The head louse, or Pediculus Humanus Capitis, is a parasitic insect that can be found on the head, eyebrows, and eyelashes of people. Head lice feed on human blood several time a day and live close to the human scalp. Head lice are not known to spread disease.
Head lice are small and about the size and flattened shape of a sesame seed. They are naturally gray in color but are known to take on the color of their current host’s hair. They also lay eggs, called ‘nits‘, that are cemented to hair shafts.
Symptoms include intense itching accompanied by tickling, feelings of movement in the hair, irritability, and finally, sores on the head caused by excessive scratching.
Head lice are parasites that feed off human blood; they survive on several meals a day. The open wounds that they create cause sores on the scalp. These sores can develop into infections, especially in a person with a blood-related medical condition.
Head lice are found worldwide. In the United States, infestation with head lice is most common among pre-school children attending child care, elementary school children, and the household members of infested children. Although reliable data on how many people in the United States get head lice each year are not available, an estimated 6 million to 12 million infestations occur each year in the United States among children 3 to 11 years of age.
Head lice move by crawling; they cannot hop or fly. Head lice are spread by direct contact with the hair of an infested person. Anyone who comes in head-to-head contact with someone who already has head lice is at greatest risk. Spread by contact with clothing (such as hats, scarves, coats) or other personal items (such as combs, brushes, or towels) used by an infested person is uncommon. Personal hygiene or cleanliness in the home or school has nothing to do with getting head lice.
Head-to-head contact with an already infested person is the most common way to get head lice. Head-to-head contact is common during play at school, at home, and elsewhere (sports activities, playground, slumber parties, camp).
Although uncommon, head lice can be spread by sharing clothing or belongings. This happens when lice crawl, or nits attached to shed hair hatch, and get on the shared clothing or belongings.
Examples include: sharing clothing (hats, scarves, coats, sports uniforms) or articles (hair ribbons, barrettes, combs, brushes, towels, stuffed animals) recently worn or used by an infested person; or lying on a bed, couch, pillow, or carpet that has recently been in contact with an infested person. Dogs, cats, and other pets do not play a role in the spread of head lice.
Lice and nits are spread mostly through physical head to head contact or in some cases, proximity to personal items that come into contact with an infected person, such as hats, combs or pillows. However, lice is in no way a reflection of poor hygiene.
Head lice should not be considered as a medical or public health hazard. Head lice are not known to spread disease. Head lice can be an annoyance because their presence may cause itching and loss of sleep. Sometimes the itching can lead to excessive scratching that can sometimes increase the chance of a secondary skin infection.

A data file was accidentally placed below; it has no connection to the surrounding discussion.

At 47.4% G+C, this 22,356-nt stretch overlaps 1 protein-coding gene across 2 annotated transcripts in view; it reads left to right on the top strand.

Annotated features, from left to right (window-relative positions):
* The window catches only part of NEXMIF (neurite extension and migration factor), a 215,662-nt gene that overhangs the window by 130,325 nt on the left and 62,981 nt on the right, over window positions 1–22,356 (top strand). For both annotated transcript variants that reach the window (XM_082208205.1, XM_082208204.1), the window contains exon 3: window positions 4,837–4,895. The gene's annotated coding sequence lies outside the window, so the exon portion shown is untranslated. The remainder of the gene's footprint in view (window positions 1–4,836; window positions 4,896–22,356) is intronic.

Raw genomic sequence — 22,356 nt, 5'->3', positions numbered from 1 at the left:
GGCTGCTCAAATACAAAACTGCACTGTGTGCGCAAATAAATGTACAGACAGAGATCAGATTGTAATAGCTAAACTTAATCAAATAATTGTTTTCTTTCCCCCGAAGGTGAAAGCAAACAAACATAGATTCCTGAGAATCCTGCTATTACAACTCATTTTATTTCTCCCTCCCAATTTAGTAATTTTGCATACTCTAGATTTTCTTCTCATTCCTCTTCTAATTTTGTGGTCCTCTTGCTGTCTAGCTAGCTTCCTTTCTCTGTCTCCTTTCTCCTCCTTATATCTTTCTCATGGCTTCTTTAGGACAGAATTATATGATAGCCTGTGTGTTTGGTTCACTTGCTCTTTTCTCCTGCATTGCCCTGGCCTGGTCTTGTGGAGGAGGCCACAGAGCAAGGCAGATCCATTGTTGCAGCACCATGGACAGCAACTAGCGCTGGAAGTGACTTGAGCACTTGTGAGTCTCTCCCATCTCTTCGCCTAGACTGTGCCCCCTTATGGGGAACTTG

Head lice are spread most commonly by direct contact with the hair of an infested person. Spread by contact with inanimate objects and personal belongings may occur but is very uncommon. Head lice claws are specially adapted for holding onto human hair. Head lice would have difficulty attaching firmly to smooth or slippery surfaces like plastic, metal, polished synthetic leathers, and other similar materials.
Head lice and their eggs (nits) soon perish if separated from their human host. Adult head lice can live only a day or so off the human head without blood for feeding. Nymphs (young head lice) can live only for several hours without feeding on a human. Nits (head lice eggs) generally die within a week away from their human host and cannot hatch at a temperature lower than that close to the human scalp. For these reasons, the risk of transmission of head lice from a wig or other hairpiece is extremely small, particularly if the wig or hairpiece has not been worn within the preceding 48 hours by someone who is actively infested with live head lice.
Data show that head lice can survive under water for several hours but are unlikely to be spread by the water in a swimming pool. Head lice have been seen to hold tightly to human hair and not let go when submerged under water. Chlorine levels found in pool water do not kill head lice.
Head lice may be spread by sharing towels or other items that have been in contact with an infested person’s hair, although such spread is uncommon. Children should be taught not to share towels, hair brushes, and similar items either at poolside or in the changing room.
No, swimming in a pool can not stop nor prevent the spread of head lice.
No, unfortunately, dying your hair does not stop nor prevent the spread of head lice.
No, unfortunately, flat ironing your hair does not stop nor prevent the spread of head lice.